The applications of this 7th generation Si Ge QuBIC4G transistor (Ft=65GHz) are: LNA, buffer
& oscillator for cell phone, GPS receivers, LNB & generic RF. Package: SOT343.
MMIC's:
The Monolithic Microwave Integrated Circuit in our product portfolio offers the combination of several
transistors, resistors and capacitors to perform one specific RF function.
These devices are therefore an interesting compromise between the total integration of a system on a
chip and the use of discrete devices only.
MMIC’s have same footprint as discrete devices.
MMIC’s can be used for a wide range of applications.
MMIC’s benefit from the integration of parts that belong together.
Upcoming MMIC's in development are: BGA6589. BGA6489 and BGA6289.
These MMIC's, medium power gainblocks, are used for basestations. Package: SOT89.
2nd edition
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product & design manual for RF small signal discretes
Page: 64
7.1 Selection Guides: MMIC’s
** = new product
Online product catalog on Philips Semiconductors website:
http://www.semiconductors.philips.com/catalog/219/282/27046/index.html#27046
General Purpose Wideband Amplifiers, 50 Ohm Gain Blocks
Limits
@ 1GHz
f u1
@
Gain3 (dB) @
Type
Package
BGA2711
SOT363
6
20
200
3.62)
4.7
2
12.9
-2
-3
BGA2748
SOT363
4
15
200
1.9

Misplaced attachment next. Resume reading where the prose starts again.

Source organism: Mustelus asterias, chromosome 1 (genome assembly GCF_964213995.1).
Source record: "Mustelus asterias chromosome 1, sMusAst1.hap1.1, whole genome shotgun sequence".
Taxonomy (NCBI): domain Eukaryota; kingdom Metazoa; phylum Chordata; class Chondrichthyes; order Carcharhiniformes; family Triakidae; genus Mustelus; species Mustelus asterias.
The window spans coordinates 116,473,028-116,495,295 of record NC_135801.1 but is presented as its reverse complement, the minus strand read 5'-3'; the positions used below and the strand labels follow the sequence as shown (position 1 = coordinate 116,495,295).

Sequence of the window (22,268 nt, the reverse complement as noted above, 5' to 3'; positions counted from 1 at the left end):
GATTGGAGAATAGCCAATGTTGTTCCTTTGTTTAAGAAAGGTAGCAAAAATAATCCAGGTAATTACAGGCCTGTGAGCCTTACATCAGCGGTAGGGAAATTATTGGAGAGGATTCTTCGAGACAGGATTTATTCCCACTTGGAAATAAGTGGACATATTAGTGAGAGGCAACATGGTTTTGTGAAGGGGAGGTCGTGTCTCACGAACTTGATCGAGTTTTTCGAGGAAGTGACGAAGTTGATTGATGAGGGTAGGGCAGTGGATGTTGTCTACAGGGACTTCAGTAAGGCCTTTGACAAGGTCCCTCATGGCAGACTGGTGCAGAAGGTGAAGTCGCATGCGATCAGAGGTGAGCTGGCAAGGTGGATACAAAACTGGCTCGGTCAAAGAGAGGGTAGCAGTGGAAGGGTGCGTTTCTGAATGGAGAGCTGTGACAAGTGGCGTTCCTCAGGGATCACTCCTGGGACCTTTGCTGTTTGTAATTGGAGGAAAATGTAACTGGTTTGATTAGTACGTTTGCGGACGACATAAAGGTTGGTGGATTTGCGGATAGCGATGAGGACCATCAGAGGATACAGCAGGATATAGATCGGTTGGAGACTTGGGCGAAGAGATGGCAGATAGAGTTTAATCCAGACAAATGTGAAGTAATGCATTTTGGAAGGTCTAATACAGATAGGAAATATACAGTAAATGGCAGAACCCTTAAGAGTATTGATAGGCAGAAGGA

1.82)
-4
21.3
-10
-22
BGA2771
SOT363
4
50
200
2.4
4.4
122)
21
11
BGA2776
SOT363
6
34
200
2.8
4.7
8
22.82)
5.5
Vs
Is
Pd @-3dB NF Psat Gain3 P1dBb IIP3 OIP3
(V) (mA) (mW) (GHz) (dB) (dBm) (dB) (dBm) (dBm) (dBm)
100
MHz
2.6
GHz
3.0
GHz
Vs
Is
(V) (mA)
10
13
13.8
12.8
5
12
-2
14.8
14.2
11.3
3
5.7
1
22
20.3
17.5
15.2
3
33
6
17
22.2
20.8
18.7
5
23.8
BGA2709
SOT363
6
35
200
2.8
4
12.4
2.7
8.3
1
24
22.6
22.0
21.1
5
23.5
BGA2712
SOT363
6
25
200
2.8
3.9
4.8
21.3
0
-9
12
20.9
20.8
18.6
5
12.5
BGM1011 **
SOT363
6
-
4.7
13.8
30
12.2
-7
23
25.0
32.0
28.0
5
25.5
25.5 200
Notes: 1. Upper -3 db point, to gain at 1 ghz.
2. Optimized parameter. 3. Gain = |S21|2
2 Stage Variable Gain Linear Amplifier
Limits
Type
Package
Vs
Is
Ptot
Frequency
Range
Gain1
(V) (mA) (mW)
(dB)
(MHz)
800-2500
3.3 50 200
24
SOT363
Notes: 1. Gain = GP, pow er gain. 2. DG = Gain control range
BGA2031/1
@ 900MHz
DG2 P1dB ACPR Gain1
(dB) (dBm) (dBc)
62
11
@1900 MHz
P1dB ACPR
(dB)
DG2
(dB)
(dBm)
(dBc)
23
56
13
49
49
@
Vs
Is
(V) (mA)
3
51
Wideband Linear Mixer
Limits
Type
Package
BGA2022
SOT363
Vs
Is
Ptot
(V) (mA) (mW)
4
20
40
RF Input Freq. IF Output
Freq. Range
Range
(dB)
(MHz)
50-500
(MHz)
800-2500
@ 880MHz
NF
@2450 MHz
Gain1 OIP3
@
NF
Gain1
OIP3
(dB) (dBm) (dB)
(dB)
(dBm)
6
10
9
5
4
9
Vs
Is
(V) (mA)
3
51
Notes: 1. Gain = GC, Conversion gain
Low Noise Wideband Amplifiers
Limits
@ 900MHz
@1800 MHz
Gain3 (db) @
@
Type
Package
(V) (mA) (mW)
(dB)
BGA2001
SOT343R
4.5
30
135
1.3
BGA2003
SOT343R
4.5
30
135
1.8
BGA2011
SOT363
4.5
30
135
1.5
193)
10
-
-
-
24
14.8
8
6.5
3
15
BGA2012
SOT363
4.5
15
70
-
-
-
1.7
163)
10
22
18.2
11.6
10.5
3
7
BGU2003
SOT343R
4.5
30
135
1
tbd
tbd
1
tbd
tbd
tbd
tbd
tbd
tbd
Vs
Is
Ptot
NF
Gain
IIP3
NF
Gain
IIP3
(dB) (dBm) (dB)
100
(dB) (dBm) MHz
1
GHz
2.6
GHz
3.0
GHz
Vs
Is
(V) (mA)
221)
-7.4
1.3
19.51) -4.5
20
17.1
11.6
10.7
2.5
241)
-6.5
1.8
26
18.6
11.1
10.1
2.5 102)
161)
-4.8
4
2.5 102)
Notes : 1. MSG 2. Adjustable bias 3. |S21|2
General Purpose Medium Power Amplifers, 50 ohm gain blocks
Limits
Type
Package
Vs
Is
@ 900MHz
Ptot
(V) (mA) (mW)
NF
(dB)
Gain
OIP3
@1800 MHz
NF
Gain
(dB) (dBm) (dBm) (dB)
(dB)
3
P1dB
3
NF
Gain3
P1dB
(dB) (dBm)
2.5
GHz
@
f u1
@-3dB Vs
Is
(MHz) (V) (mA)
BGA6289 **
SOT89
6
120
480
3.8
15
31
17
4.1
13
4.1
15
12
4000
3.8
83
BGA6489 **
SOT89
6
120
480
3.1
20
33
20
3.3
16
3.3
17
15
4000
5.1
83
BGA6589 **
SOT89
6
120
480
3
22
33
21
3.3
17